Professional Learning Communities: What Are They And Why Are They Important?
Issues… about Change, Vol. 6, No. 1 (1997)
In education circles, the term learning community has become commonplace. It is being used to mean any number of things, such as extending classroom practice into the community; bringing community personnel into the school to enhance the curriculum and learning tasks for students; or engaging students, teachers, and administrators simultaneously in learning – to suggest just a few.
This paper focuses on what Astuto and colleagues (1993) label the professional community of learners, in which the teachers in a school and its administrators continuously seek and share learning and then act on what they learn. The goal of their actions is to enhance their effectiveness as professionals so that students benefit. This arrangement has also been termed communities of continuous inquiry and improvement.
As an organizational arrangement, the professional learning community is seen as a powerful staff development approach and a potent strategy for school change and improvement. Thus, persons at all levels of the educational system concerned about school improvement – state department personnel, intermediate service agency staff, district and campus administrators, teacher leaders, key parents and local school community members – should find this paper of interest.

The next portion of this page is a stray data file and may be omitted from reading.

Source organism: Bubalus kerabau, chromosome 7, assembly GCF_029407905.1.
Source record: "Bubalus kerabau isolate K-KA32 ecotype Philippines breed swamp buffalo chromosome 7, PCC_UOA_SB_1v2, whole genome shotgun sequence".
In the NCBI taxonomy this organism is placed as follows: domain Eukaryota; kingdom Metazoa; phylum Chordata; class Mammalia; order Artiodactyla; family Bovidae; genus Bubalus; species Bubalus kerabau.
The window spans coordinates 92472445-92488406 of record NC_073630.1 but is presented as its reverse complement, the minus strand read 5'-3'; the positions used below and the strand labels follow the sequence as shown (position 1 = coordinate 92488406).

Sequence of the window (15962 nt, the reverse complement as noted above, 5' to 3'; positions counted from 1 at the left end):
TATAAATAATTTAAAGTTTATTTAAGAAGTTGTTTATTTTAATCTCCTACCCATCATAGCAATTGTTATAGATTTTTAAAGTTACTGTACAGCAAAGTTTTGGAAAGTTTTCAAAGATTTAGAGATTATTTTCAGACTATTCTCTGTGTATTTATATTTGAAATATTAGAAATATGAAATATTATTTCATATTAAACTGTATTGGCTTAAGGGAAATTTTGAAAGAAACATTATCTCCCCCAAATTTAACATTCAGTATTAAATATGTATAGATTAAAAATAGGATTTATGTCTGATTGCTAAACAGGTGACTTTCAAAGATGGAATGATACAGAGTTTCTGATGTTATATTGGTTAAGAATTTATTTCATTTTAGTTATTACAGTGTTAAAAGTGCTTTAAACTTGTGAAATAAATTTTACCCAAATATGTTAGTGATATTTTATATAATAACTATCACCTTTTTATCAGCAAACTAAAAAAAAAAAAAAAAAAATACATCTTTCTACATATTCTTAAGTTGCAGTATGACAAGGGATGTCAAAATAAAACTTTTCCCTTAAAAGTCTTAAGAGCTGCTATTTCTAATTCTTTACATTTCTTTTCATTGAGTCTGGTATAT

This paper represents an abbreviation of Hord’s review of the literature (1997), which explored the concept and operationalization of professional learning communities and their outcomes for staff and students.
Professional Learning Communities: What Are They And Why Are They Important?: Introduction